next-generation PMU discussion

joerg at joerg at
Sun Apr 20 16:12:58 CEST 2008

Am So  20. April 2008 schrieb Andy Green:
> Somebody in the thread at some point said:
> | [ Context: we're looking for a PMU for GTA04 and beyond. One possible
> |   choice is to use NXP's PCF50633  again. ]
> |
> | Andy Green wrote:
> |> NXP is "the devil we know", but there is no integral codec.
> |
> | In the past, we had lots of trouble with the NXP PMUs, since their
> | default settings (such as which regulators are active in what state,
> | and what voltage they default to) are mask-programmed in the chip,
> | However, since GTA04 will have an MPU, we're considerably better
> | off there. What we still have to worry about is:
> |
> | - feeding the MPU (unfortunately, the upper end of the MSP430's
> |   voltage range is only 3.6V. Otherwise, we could just have
> |   connected it to Vsys.)
> | So making the PCF50633 fit wouldn't be quite the pain it was in
> | GTA02.
> Agreed... VSYS is not an ideal way though because the MSP430 is happy to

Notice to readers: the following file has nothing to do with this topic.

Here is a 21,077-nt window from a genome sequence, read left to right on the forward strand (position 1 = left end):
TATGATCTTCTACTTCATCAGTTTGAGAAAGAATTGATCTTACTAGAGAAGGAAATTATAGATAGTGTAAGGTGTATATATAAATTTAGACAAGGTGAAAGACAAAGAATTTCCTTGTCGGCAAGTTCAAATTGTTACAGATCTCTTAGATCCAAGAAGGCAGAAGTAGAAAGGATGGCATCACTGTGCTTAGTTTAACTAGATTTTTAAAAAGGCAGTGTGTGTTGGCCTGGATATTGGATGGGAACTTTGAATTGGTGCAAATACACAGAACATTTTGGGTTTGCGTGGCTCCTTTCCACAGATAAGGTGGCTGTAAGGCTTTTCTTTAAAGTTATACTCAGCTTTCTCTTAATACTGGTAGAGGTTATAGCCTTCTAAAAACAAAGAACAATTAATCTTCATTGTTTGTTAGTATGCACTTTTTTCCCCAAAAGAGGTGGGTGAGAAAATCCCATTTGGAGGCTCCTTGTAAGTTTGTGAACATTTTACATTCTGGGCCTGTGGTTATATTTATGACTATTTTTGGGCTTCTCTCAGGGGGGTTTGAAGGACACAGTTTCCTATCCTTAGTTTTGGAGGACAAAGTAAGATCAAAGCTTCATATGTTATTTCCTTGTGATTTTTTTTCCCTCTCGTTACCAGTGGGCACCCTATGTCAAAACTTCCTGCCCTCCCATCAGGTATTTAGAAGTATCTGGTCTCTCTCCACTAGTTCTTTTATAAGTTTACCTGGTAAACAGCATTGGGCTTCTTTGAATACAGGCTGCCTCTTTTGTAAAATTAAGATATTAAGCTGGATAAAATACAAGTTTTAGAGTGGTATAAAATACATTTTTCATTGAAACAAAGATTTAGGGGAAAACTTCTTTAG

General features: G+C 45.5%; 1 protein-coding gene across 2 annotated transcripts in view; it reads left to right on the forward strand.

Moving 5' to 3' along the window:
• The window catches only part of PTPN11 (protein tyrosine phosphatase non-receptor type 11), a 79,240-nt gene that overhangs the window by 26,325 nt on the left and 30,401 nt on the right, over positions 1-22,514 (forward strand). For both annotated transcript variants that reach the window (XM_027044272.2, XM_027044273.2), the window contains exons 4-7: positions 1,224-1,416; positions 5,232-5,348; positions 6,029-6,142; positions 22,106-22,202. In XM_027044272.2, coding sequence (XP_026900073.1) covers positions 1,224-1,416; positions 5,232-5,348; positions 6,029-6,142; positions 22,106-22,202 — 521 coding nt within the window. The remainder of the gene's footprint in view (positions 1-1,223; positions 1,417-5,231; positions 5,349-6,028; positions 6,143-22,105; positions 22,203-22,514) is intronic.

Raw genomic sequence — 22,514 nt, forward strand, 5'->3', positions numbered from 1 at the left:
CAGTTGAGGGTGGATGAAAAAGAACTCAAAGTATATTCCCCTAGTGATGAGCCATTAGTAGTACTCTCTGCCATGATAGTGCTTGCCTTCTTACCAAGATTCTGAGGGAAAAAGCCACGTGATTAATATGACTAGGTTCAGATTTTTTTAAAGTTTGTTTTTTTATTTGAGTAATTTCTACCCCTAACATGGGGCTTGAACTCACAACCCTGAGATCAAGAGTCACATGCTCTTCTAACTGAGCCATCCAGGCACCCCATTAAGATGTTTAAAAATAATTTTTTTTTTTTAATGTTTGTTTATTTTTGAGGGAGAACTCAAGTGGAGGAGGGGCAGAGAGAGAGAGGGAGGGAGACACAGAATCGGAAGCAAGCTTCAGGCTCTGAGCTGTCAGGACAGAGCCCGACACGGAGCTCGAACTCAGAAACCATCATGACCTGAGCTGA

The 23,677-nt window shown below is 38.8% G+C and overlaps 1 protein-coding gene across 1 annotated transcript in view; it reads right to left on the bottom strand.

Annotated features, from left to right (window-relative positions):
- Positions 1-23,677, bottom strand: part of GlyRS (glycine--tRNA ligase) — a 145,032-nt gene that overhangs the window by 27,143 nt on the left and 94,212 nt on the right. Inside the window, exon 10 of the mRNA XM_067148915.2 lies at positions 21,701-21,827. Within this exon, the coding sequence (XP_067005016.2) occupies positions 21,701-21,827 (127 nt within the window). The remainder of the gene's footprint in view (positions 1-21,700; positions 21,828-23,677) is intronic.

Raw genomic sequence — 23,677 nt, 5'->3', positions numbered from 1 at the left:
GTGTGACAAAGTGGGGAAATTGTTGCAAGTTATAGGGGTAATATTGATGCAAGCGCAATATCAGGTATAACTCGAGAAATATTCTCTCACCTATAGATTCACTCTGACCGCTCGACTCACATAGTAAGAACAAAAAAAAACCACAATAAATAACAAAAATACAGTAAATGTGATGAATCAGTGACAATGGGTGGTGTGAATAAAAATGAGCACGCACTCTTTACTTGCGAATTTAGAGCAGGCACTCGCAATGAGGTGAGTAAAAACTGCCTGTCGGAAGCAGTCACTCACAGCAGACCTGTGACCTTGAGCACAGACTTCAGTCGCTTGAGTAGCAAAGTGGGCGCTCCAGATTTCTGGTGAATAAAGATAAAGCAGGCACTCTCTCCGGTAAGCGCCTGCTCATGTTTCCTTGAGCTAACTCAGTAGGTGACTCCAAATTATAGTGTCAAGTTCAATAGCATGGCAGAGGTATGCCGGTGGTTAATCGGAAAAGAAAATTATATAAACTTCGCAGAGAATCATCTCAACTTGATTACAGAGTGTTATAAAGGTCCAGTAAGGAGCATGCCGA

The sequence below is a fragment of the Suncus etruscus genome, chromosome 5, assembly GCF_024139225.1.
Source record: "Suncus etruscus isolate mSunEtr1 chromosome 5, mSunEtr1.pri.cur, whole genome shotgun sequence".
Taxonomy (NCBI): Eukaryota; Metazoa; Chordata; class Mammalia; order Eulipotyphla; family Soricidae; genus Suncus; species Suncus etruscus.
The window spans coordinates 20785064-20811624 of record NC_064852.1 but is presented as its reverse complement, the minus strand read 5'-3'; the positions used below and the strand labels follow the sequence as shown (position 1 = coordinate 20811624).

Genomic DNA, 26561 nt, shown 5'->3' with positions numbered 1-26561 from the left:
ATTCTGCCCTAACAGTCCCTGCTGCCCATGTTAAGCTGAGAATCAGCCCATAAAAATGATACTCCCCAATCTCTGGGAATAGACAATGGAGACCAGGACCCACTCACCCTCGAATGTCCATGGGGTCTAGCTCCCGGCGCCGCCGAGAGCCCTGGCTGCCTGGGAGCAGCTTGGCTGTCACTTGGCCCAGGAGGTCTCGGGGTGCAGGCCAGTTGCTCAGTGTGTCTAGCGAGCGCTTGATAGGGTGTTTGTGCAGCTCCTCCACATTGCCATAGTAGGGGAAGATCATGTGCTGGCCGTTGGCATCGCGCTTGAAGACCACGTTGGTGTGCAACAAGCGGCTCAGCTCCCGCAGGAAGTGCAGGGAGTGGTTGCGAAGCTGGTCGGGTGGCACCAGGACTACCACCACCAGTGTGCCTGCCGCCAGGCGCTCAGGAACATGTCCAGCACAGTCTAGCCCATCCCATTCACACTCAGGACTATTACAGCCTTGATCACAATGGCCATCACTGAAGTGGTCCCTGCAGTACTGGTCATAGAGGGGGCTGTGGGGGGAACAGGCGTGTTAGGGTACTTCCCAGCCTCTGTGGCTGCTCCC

> run at 1.8V if you don't want to blow the flash or 2.2V if you do.
> These are really big savings over 3.6V in power terms... 1mA at 2.2V is
> 2.2mW while at 3.6V it is 3.6mW, over time that'll add up.

Not taken in account the figure of:
I(AM at 1MHz)@2.2V = 330uA typ
I(AM at 1MHz)@3.0V = 500uA typ

2.2 x 330*10E-6 = 726uW
3.0 x 500*10E-6 = 1500uW
is more like a exp2 rise, not linear.
for 3.6V its probably
3.6 x 600*10E-6 = 2160uW
with standard battery we get a standby of 1200 / 0.6 = 2000h max. Sounds quite 
neglectable, but like Andy said, every bit of current counts. It's all 
summing up.

> I guess if we go this way we have to examine the 50633 defaults closely
> to see what the other options are if any.

We can handle this. Have the MPU at some booster that's to be leveled down 
from e.g. 3.0V default to sth like 1.8V, what is task of the MPU to set up 
PMU. All the other chips will have additional FET-low-R switches (one for 
each powerline that need it) to protect them from OV until MPU has set up the 
PMU properly (and maybe even tested for PowerGood), then enables power to the 
real good stuff. Not nice but reliable and sturdy. Cost for us: 1 MPU-GPIO, 
~4 FETs. Some VoltageDetection for PowerGood if we can spend.


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